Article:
After stock markets in the United States started off 2016 with the worst first two weeks' performance in history, we are experiencing the muddled maundering of financial gurus and pundits on the causes of the severe market malaise. First, the facts: the Standard & Poor's index was down about eight percent so far in 2016, and down about eleven percent from its 2015 peak. The Dow Jones Industrial Average, on the Ides of January, Friday January 15, fell nearly 400 points. The Nasdaq Composite Index sank by 2.7% during that same period. Many pundits stated that we were likely to be entering the dreaded "Bear Market" period, when stocks drop by at least twenty percent, and stay way down for months. The funds of millions of investors worldwide seem to be in jeopardy: why, oh why, oh why?
The same stock market gurus and pundits have a simple explanation for this grave malaise: it is all due to the decline in worldwide oil prices, now under four dollars a barrel, which obviously endangers the revenues of such oil-rich nations as Saudi Arabia and Russia, and through some mysterious and unexplained process makes the entire financial world much worse off. This "conventional wisdom," however, ignores the reality that low oil prices usually fuel economic health and growth. The consumer sector now has more income to spend in a host of other markets; the industrial sector has lower costs for oil and oil-based chemicals to enhance profits; the commercial sector -- from truck transport to airlines -- can now spend much less on fuel and related costs. All of this sounds like a blessing, not a curse. Indeed, looking into the past, lower oil prices helped to "fuel" prosperity, not recession.
Given those realities, one must seek alternative explanations for the recent market malaise. For starters, given the complexity of both securities markets and today's economies, no one simple explanation is likely to be fully credible. Still, there is indeed one aspect of our securities markets which has expanded greatly in recent years, while at the same time exerting serious destabilization on those markets: program trading is the name for the major culprit causing our present worldwide market malaise -- but because market professionals make lots of money from such trading, that truth tends to be hidden.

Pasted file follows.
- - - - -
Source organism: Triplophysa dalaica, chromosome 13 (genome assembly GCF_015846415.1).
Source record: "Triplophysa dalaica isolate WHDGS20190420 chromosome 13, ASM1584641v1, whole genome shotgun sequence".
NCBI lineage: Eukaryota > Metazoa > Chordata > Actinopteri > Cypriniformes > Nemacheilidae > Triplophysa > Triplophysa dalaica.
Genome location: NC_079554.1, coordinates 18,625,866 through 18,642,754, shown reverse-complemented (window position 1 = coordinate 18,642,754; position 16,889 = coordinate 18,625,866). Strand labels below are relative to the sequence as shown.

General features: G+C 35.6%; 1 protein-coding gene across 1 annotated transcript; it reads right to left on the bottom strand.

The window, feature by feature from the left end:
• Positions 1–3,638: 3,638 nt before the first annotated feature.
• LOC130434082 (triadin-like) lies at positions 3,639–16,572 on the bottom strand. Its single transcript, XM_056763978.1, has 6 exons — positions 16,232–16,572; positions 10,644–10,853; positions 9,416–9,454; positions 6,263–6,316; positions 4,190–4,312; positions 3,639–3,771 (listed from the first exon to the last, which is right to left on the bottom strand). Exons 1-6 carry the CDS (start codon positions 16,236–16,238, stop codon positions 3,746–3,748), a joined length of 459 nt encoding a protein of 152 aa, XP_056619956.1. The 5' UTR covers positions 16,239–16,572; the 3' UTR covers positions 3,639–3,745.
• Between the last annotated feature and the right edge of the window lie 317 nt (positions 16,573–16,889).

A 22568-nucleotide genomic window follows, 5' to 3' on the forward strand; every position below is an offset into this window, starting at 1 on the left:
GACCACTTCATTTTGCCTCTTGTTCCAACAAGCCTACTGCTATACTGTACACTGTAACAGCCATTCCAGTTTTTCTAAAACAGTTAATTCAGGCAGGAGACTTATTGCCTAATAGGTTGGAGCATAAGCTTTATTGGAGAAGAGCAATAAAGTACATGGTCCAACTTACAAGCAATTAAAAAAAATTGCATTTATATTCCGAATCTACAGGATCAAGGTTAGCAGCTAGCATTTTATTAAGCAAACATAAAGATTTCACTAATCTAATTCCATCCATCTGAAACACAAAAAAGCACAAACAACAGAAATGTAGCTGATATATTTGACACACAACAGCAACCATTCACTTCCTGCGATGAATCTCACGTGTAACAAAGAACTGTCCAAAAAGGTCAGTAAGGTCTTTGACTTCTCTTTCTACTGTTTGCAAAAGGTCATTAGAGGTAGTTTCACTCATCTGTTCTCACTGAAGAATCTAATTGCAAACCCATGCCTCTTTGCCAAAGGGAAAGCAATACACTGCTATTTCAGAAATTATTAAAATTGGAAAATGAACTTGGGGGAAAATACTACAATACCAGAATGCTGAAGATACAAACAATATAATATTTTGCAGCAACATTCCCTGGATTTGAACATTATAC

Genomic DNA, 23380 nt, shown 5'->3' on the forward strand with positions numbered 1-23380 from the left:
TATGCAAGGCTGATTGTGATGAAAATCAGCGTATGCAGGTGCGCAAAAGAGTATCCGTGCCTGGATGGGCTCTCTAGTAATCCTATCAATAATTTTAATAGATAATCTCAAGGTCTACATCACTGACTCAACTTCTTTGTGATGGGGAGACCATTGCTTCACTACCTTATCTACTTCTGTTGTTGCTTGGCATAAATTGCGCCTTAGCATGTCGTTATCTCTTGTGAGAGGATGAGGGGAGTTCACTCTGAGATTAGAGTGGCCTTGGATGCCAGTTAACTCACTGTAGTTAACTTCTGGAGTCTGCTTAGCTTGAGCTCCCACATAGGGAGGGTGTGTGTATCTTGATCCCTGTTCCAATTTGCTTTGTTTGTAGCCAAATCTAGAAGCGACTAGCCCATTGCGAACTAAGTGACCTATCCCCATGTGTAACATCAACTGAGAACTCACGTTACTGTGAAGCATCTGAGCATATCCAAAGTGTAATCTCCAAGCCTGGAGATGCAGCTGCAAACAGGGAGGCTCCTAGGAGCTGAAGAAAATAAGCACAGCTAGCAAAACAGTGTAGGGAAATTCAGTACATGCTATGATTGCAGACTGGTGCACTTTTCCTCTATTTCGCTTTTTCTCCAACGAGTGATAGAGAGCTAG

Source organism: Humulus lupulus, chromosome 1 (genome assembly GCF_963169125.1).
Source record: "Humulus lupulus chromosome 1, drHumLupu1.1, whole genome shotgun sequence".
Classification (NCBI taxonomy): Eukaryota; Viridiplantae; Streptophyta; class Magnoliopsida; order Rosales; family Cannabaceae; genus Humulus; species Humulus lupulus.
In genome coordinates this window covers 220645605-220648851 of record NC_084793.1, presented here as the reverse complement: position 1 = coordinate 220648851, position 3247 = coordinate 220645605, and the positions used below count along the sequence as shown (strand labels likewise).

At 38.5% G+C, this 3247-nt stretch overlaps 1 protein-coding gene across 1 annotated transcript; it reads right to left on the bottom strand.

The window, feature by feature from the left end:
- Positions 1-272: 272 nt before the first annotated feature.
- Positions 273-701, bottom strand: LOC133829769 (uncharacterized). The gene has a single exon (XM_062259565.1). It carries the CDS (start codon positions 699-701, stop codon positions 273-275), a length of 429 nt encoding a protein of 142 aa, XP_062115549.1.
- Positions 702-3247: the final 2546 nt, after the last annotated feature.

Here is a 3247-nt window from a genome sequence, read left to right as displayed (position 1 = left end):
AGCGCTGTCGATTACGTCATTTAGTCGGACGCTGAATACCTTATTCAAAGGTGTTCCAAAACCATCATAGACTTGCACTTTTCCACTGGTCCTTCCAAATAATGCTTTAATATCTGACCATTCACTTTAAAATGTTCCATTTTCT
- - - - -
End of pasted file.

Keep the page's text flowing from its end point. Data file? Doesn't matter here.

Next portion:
According to Investopedia, "Program trades are usually executed if index prices sink or rise to a certain level. This tends to create very volatile situations." Truer words were never written about program trading: it destabilizes financial markets badly, as from one-third and one-half of all trades on major exchanges are automatic in nature.
The obvious result of the vast recent growth in program trading -- obvious to everyone except those stock market gurus and pundits who have their own financial interests to protect -- is the volatility, destabilization, and wide swings in various stock markets due to what I term "robo-trading" wherein both buy and sell orders are triggered by market movements, independent of any fundamentals or underlying market factors. Program trading is the enemy of order in our securities markets, exacerbating swings and magnifying small changes downward into disasters!
The drastic present market declines are indeed a tribute, of sorts, to the power and impact of program trading in causing extreme swings in securities prices. What we actually have is a prime example of the famous "fallacy of composition": while no one program trade has any significant impact, the totality of such trades can destroy any orderly market processes. This is essentially "robo-trading" with little or no human intervention; as such automated trading grows in volume, its impact also grows, often exponentially, vastly worsening any initial slide in stock values!
Declining oil prices are merely the tip of the tail of the dog when it comes to massive market declines. Indeed, no one single economic or financial event is likely to have the downward impact we have experienced recently; such developments often tend to cancel each other out. What is desperately needed, however, are limitations on the volume, frequency, growth, and impact of program trades, combined with an enhanced "rapid response" in terms of temporary shut-downs of securities markets under conditions of extreme volatility. New securities rules and regulations may be needed to achieve these goals, and the next United States Congress needs to take a good, hard look at such measures, as does the next American president -- whomever he, or she, turns out to be. Until those steps are taken, our market malaise will be quite malevolent.